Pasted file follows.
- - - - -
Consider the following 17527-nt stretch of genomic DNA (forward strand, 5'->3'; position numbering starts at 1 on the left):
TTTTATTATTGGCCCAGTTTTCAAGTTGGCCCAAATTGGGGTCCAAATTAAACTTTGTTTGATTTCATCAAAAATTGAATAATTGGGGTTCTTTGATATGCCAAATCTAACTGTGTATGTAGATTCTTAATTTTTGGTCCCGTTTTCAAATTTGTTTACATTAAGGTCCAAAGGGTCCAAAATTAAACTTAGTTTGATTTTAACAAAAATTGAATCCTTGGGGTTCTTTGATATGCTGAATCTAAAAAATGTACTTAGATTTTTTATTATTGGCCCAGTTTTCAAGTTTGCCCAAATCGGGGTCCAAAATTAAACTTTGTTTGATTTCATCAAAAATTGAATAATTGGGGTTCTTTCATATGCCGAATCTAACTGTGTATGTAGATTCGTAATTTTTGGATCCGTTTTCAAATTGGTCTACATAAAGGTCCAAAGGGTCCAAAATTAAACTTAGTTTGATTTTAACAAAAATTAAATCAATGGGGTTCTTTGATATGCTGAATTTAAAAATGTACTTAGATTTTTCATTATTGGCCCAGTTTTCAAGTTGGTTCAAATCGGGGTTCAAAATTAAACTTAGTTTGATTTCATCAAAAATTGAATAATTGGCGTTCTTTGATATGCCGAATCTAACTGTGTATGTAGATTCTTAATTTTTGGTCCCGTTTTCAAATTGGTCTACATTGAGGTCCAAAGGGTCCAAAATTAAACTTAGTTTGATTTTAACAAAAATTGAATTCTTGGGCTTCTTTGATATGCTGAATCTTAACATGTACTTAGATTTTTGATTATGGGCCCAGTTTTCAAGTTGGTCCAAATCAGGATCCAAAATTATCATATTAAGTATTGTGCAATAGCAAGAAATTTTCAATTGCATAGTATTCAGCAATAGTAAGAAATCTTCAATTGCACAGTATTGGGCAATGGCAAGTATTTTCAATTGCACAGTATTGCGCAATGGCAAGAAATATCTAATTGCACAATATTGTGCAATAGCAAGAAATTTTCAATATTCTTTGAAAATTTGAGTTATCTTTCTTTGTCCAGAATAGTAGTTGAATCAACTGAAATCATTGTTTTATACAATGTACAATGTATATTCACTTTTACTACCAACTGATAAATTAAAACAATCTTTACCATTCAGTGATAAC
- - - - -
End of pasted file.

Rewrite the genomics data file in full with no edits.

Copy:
Consider the following 17527-nt stretch of genomic DNA (forward strand, 5'->3'; position numbering starts at 1 on the left):
TTTTATTATTGGCCCAGTTTTCAAGTTGGCCCAAATTGGGGTCCAAATTAAACTTTGTTTGATTTCATCAAAAATTGAATAATTGGGGTTCTTTGATATGCCAAATCTAACTGTGTATGTAGATTCTTAATTTTTGGTCCCGTTTTCAAATTTGTTTACATTAAGGTCCAAAGGGTCCAAAATTAAACTTAGTTTGATTTTAACAAAAATTGAATCCTTGGGGTTCTTTGATATGCTGAATCTAAAAAATGTACTTAGATTTTTTATTATTGGCCCAGTTTTCAAGTTTGCCCAAATCGGGGTCCAAAATTAAACTTTGTTTGATTTCATCAAAAATTGAATAATTGGGGTTCTTTCATATGCCGAATCTAACTGTGTATGTAGATTCGTAATTTTTGGATCCGTTTTCAAATTGGTCTACATAAAGGTCCAAAGGGTCCAAAATTAAACTTAGTTTGATTTTAACAAAAATTAAATCAATGGGGTTCTTTGATATGCTGAATTTAAAAATGTACTTAGATTTTTCATTATTGGCCCAGTTTTCAAGTTGGTTCAAATCGGGGTTCAAAATTAAACTTAGTTTGATTTCATCAAAAATTGAATAATTGGCGTTCTTTGATATGCCGAATCTAACTGTGTATGTAGATTCTTAATTTTTGGTCCCGTTTTCAAATTGGTCTACATTGAGGTCCAAAGGGTCCAAAATTAAACTTAGTTTGATTTTAACAAAAATTGAATTCTTGGGCTTCTTTGATATGCTGAATCTTAACATGTACTTAGATTTTTGATTATGGGCCCAGTTTTCAAGTTGGTCCAAATCAGGATCCAAAATTATCATATTAAGTATTGTGCAATAGCAAGAAATTTTCAATTGCATAGTATTCAGCAATAGTAAGAAATCTTCAATTGCACAGTATTGGGCAATGGCAAGTATTTTCAATTGCACAGTATTGCGCAATGGCAAGAAATATCTAATTGCACAATATTGTGCAATAGCAAGAAATTTTCAATATTCTTTGAAAATTTGAGTTATCTTTCTTTGTCCAGAATAGTAGTTGAATCAACTGAAATCATTGTTTTATACAATGTACAATGTATATTCACTTTTACTACCAACTGATAAATTAAAACAATCTTTACCATTCAGTGATAAC